What is a demonstration? Is it a showing, a calling of attention to something? Or is it a proof of the reality of something, bringing enough evidence together to be persuasive, as some of us would assert the validity of the metaphorical statement, “Christ is the light of the world?” Like most words we may use the word “demonstration” either way.
Some of us grew up in a world of demonstrations which grabbed our attention, and persisted in presenting uncomfortable truths, and made life more difficult for both demonstrators and others immediately involved, with positive results I would hurry to add. There were sit-ins, marches, and boycotts– many of which demonstrated effectively the presence of racist discrimination and injustice in our world. The demonstrators often had to pay a price in fines and imprisonments, ridicule and bodily injury,
loss of security and even life, in order to demonstrate the deprivations of dignity and opportunity to others. The people demonstrated “against” had to deal with a challenge to their authority, routines and attitudes.
We owe much to one who expressed so powerfully the rule of love as a means to effective demonstration, including self-giving, sacrifice and refusal of violence– M L King Jr. He made his source in the love of Christ a central affirmation of his work, but he made no secret that he owed much to the influence of the Mahatma as well.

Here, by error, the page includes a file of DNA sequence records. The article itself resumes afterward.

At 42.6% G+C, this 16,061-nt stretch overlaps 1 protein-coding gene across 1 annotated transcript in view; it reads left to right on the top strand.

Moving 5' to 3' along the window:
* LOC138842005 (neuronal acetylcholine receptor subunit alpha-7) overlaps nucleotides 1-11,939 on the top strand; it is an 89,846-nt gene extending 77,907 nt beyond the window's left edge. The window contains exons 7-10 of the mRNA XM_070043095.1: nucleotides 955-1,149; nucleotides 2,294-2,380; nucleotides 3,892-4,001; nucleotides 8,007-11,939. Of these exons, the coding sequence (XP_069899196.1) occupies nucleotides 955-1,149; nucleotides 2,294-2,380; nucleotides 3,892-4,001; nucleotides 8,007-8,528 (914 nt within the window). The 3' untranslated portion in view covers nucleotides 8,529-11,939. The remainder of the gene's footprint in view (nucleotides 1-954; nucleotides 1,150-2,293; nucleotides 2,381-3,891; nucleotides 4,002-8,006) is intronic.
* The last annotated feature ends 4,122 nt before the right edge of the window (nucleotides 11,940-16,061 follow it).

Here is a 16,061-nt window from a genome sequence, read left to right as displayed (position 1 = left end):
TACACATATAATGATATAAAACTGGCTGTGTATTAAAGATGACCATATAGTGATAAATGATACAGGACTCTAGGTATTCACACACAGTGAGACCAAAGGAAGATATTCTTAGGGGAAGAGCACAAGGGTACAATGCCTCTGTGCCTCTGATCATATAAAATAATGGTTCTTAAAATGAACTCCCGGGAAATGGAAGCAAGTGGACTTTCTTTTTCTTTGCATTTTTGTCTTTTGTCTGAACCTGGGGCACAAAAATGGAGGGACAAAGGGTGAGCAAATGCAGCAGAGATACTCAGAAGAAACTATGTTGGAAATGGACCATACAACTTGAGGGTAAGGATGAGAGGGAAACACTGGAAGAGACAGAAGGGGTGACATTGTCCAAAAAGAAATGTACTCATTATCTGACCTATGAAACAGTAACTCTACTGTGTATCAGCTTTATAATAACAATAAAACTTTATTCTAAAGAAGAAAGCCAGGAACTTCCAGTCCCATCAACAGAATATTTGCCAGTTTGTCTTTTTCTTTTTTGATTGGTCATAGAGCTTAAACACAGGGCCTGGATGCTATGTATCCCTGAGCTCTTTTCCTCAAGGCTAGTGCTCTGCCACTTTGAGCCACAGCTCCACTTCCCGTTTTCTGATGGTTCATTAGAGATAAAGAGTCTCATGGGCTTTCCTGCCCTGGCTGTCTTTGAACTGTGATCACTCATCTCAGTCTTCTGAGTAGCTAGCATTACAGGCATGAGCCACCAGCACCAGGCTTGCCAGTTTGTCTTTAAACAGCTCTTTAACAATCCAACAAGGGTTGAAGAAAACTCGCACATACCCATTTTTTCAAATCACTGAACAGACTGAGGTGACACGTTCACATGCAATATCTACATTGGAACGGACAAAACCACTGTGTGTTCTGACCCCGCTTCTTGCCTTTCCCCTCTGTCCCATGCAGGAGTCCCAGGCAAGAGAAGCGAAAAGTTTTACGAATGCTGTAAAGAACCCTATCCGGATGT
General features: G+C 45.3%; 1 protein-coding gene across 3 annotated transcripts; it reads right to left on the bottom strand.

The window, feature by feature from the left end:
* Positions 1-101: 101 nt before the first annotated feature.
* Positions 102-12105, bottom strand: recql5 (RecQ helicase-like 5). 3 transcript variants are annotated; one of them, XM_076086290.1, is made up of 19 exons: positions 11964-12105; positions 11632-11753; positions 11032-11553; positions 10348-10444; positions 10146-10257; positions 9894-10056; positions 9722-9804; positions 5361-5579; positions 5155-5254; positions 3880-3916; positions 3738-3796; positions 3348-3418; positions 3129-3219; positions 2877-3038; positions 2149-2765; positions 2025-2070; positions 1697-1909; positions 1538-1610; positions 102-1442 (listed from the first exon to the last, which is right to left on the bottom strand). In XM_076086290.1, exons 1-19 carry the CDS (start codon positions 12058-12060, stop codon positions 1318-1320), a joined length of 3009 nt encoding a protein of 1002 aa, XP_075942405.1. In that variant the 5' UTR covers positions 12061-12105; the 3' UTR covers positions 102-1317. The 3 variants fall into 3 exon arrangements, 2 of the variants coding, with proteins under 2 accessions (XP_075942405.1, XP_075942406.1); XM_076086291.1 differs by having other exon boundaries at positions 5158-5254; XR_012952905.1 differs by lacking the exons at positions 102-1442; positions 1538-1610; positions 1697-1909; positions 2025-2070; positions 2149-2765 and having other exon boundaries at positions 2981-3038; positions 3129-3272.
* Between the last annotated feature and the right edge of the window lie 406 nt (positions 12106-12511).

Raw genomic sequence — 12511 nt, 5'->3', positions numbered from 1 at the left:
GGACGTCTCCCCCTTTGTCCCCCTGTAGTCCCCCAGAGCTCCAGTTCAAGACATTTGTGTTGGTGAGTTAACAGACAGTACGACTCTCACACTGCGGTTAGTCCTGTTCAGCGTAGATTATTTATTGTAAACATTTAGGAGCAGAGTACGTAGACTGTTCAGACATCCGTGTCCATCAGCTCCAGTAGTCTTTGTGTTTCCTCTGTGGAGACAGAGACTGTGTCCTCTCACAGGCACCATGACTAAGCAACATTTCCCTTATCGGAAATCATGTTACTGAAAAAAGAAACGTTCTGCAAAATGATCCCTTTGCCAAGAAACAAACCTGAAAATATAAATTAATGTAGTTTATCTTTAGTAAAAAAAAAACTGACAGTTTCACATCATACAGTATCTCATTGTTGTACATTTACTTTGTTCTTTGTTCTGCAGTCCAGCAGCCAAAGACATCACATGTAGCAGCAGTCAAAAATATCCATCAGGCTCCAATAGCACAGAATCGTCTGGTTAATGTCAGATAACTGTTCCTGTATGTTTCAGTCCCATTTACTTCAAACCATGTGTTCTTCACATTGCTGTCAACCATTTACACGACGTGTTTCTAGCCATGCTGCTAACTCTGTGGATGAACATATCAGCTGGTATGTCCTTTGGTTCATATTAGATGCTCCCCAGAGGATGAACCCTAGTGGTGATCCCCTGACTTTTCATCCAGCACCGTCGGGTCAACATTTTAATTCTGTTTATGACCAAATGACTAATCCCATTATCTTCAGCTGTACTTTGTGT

I think of Sheltered Reality with its focus on homelessness, youth and their capacity to express themselves, their songs and their drums as a form of demonstration. The sound of dozens of drums can be deafening, literally, when people do not protect of their ears. It can be uncomfortable and challenging, and those involved pay a price in time and energy for their effort. The obvious “target” is the people who ignore and dismiss the problem. Yet, as the years have gone by since the group was formed, the problems of homelessness have continued to mount, and someone must make noise about it. As in the earlier demonstrations, youth are often more willing and ready to show their true colors than their seniors.
Many of our demonstrations are more polite and subtle, less brash and potentially offensive, and as a result often less effective. We have some noisy and obvious tools at our disposal– bells, lights, and whistles to draw attention. When and how will we use them? We come from many centuries of tradition calling for human dignity and mutual service, the relief of suffering and life in solidarity with the oppressed. We live with the benefits and burdens of mass media letting us know of innumerable insults and attacks on such values. Where shall we apply ourselves and our resources? Does it matter which situation of need we address or where we work as long as we do? Shall we join the demonstrators?